In my hot little hands, I’m holding a printed list of
Every Job Interview Question Ever some of the interview questions I’ve used in the past three years. I started this list when first thrust into a role where I had to interview candidates, so I Googled until my fingers bled, went to my local independent bookstore five different times, and met with hiring managers in my network to build a list of good interview questions.
Most of these questions aren’t on my list of Great Interview Questions, because that’s a special designation reserved for only the best. But just this morning I was talking with colleague about interviewing junior resources, and she inquired after the interview process, particularly what questions I used. In fact, she said, “Do you ask the same questions every time? Can I just get them from your blog?” The answers, disappointingly, were No and No. So now I present them here, on the blog.
Though I generally break interview questions into four categories, I didn’t do so here. This is just a general list. Actually, as I look at the list, it’s pretty long. I’m going to add it as a resource and create a separate page. Right now I’m just including the first 100 questions. Enjoy!
List of General Interview Questions
I couldn’t figure out how to title this post. (Just so you know. It’s early and I struggle writing pithy headlines in the AM.)
Just the other day, I was asked by a colleague to go over my interview process and questions. Just then, years after starting to interview recent grads (I sheepishly admit it took me too long to notice this), I realized that I only have four categories of questions. I suppose I could break them down in a thousand different ways (like Past, Present, Future; Personal, Behavioral, Aspirational), but this is how I look at my interview questions. I don’t know that every recruiter consciously groups their questions like this, but it can’t hurt to practice answers for each category. And just like negotiations and fancy sales tactics, it’s good to know how the person across the table approaches the game. Continue reading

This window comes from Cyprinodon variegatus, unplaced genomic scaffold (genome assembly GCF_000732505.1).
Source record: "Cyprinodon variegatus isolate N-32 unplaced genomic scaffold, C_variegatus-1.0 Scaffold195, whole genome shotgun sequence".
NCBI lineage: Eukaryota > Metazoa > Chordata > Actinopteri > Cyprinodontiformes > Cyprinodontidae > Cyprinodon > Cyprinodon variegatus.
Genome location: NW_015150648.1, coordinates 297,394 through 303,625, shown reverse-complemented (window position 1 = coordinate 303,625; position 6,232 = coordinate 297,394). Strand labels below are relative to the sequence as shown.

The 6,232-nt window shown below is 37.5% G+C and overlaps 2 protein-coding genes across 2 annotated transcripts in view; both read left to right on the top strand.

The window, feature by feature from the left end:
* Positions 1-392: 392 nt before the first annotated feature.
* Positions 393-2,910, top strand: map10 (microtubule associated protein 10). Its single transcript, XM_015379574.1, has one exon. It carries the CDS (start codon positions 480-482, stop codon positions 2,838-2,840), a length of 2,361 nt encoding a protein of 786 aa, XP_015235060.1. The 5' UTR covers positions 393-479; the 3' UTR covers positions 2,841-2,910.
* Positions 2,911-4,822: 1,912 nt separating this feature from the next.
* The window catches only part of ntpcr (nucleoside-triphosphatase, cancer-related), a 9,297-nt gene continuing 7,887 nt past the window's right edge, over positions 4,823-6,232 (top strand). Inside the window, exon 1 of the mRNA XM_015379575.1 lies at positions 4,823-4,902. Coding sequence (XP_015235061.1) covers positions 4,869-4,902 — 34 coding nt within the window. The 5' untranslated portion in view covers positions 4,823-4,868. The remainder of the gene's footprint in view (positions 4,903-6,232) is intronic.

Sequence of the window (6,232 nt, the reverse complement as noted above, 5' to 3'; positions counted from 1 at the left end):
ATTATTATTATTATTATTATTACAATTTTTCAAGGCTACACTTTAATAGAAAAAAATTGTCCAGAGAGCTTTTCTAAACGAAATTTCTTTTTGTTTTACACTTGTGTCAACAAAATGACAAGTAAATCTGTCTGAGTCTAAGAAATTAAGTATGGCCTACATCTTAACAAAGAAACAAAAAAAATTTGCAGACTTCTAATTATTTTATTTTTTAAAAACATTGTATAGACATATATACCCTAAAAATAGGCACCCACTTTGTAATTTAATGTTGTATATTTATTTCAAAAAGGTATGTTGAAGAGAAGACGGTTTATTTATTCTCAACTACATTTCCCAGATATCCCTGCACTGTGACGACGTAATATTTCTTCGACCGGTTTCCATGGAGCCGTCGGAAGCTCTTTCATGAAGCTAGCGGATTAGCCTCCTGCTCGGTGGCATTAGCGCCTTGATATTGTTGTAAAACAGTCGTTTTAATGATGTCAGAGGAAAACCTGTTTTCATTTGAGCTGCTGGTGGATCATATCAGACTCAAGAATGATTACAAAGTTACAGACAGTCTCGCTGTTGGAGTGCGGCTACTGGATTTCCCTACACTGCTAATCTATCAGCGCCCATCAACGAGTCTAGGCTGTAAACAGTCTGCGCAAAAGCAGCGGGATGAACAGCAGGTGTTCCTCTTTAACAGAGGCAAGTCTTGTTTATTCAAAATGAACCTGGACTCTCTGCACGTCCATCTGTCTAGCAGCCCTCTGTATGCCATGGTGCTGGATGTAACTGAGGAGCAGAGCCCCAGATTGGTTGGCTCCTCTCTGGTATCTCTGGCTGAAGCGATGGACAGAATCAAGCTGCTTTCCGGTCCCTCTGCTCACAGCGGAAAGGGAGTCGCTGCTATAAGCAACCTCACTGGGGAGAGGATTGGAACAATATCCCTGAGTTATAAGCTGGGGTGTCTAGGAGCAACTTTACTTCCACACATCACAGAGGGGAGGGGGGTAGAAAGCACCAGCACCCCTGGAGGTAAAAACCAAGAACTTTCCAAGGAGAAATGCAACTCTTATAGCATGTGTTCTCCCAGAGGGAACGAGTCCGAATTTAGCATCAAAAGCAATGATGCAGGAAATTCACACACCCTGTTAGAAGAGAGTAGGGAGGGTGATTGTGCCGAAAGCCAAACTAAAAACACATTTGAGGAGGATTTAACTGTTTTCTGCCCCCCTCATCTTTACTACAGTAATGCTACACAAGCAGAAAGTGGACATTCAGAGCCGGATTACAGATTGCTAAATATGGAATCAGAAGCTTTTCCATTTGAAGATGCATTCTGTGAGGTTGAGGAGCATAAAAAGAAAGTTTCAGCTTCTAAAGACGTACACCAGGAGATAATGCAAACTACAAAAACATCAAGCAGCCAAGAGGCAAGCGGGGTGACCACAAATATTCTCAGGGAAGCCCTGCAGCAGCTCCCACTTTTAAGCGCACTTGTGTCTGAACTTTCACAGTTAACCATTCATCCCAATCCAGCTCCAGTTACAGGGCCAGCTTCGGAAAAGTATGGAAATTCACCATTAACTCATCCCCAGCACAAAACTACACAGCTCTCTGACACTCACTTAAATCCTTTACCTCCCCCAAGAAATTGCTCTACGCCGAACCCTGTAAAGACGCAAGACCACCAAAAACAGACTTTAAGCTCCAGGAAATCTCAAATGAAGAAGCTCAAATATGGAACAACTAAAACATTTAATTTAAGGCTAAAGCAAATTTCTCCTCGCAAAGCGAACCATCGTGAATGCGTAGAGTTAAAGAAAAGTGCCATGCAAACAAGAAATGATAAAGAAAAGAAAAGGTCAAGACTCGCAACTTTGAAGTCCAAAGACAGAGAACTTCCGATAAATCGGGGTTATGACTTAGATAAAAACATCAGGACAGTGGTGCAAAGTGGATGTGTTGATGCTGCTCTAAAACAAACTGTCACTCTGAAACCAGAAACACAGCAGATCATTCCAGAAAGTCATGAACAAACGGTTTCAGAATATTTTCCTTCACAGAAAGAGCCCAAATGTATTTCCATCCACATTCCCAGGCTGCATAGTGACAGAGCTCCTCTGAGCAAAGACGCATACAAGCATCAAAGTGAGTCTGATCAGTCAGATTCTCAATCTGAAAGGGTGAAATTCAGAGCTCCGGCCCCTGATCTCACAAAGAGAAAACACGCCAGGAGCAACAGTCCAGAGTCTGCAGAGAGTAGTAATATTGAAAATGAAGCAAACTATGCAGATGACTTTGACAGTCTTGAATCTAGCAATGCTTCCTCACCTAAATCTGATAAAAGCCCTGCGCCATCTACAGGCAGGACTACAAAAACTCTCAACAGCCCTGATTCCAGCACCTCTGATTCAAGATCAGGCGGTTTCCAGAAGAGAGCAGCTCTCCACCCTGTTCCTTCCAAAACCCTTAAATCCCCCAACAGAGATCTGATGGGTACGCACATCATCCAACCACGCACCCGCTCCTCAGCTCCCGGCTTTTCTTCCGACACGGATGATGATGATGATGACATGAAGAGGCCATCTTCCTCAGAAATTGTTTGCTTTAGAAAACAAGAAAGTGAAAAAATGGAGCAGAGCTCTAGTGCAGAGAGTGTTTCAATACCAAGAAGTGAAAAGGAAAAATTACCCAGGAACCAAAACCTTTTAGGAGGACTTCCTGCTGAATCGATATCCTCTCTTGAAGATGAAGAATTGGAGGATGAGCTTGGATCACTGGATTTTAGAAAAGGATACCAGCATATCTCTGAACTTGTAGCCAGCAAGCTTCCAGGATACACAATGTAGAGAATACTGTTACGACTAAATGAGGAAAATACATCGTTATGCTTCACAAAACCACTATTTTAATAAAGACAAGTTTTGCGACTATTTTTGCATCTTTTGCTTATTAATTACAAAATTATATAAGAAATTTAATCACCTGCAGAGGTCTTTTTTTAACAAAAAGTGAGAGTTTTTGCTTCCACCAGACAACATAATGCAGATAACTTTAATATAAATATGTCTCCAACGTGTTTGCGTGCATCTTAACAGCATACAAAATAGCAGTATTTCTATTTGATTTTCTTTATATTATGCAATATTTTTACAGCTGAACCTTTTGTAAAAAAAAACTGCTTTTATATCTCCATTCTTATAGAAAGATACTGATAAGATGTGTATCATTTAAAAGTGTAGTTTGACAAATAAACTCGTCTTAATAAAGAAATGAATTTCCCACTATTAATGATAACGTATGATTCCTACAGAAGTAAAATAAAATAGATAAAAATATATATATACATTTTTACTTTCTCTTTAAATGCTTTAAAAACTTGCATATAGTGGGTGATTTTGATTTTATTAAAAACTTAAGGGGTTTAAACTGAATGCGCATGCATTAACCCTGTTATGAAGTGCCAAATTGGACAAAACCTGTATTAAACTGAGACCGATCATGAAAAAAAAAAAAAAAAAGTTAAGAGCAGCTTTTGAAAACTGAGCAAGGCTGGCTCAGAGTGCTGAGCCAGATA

I’m out and about quite a bit, so often times my job interviews take place in coffee shops, restaurants, and even libraries. Even though the environment may seem more casual than the corporate interview room, don’t be fooled. Recruiters expect the same preparation, focus, and engagement. Perhaps even more so. Continue reading
This morning I finally finished building a two-hour training session for new employees, and the last task was condensing everything into a 4×6 note card to include in a stack of the same cards from other sessions. Sort of like a cheat sheet professors let us use in college. Or a “If you remember one thing from today’s presentation” kind of thing. Short, sweet, easy to remember.
Then over lunch a friend asked me what her son should do to help him find a job. Broad question, I know, but we got to talking about his resume. And I thought back to my 4×6 cards and decided to record my top 5 tips to easily improve a resume. And I do mean easily. Completing this list should take no more than 20 minutes. Continue reading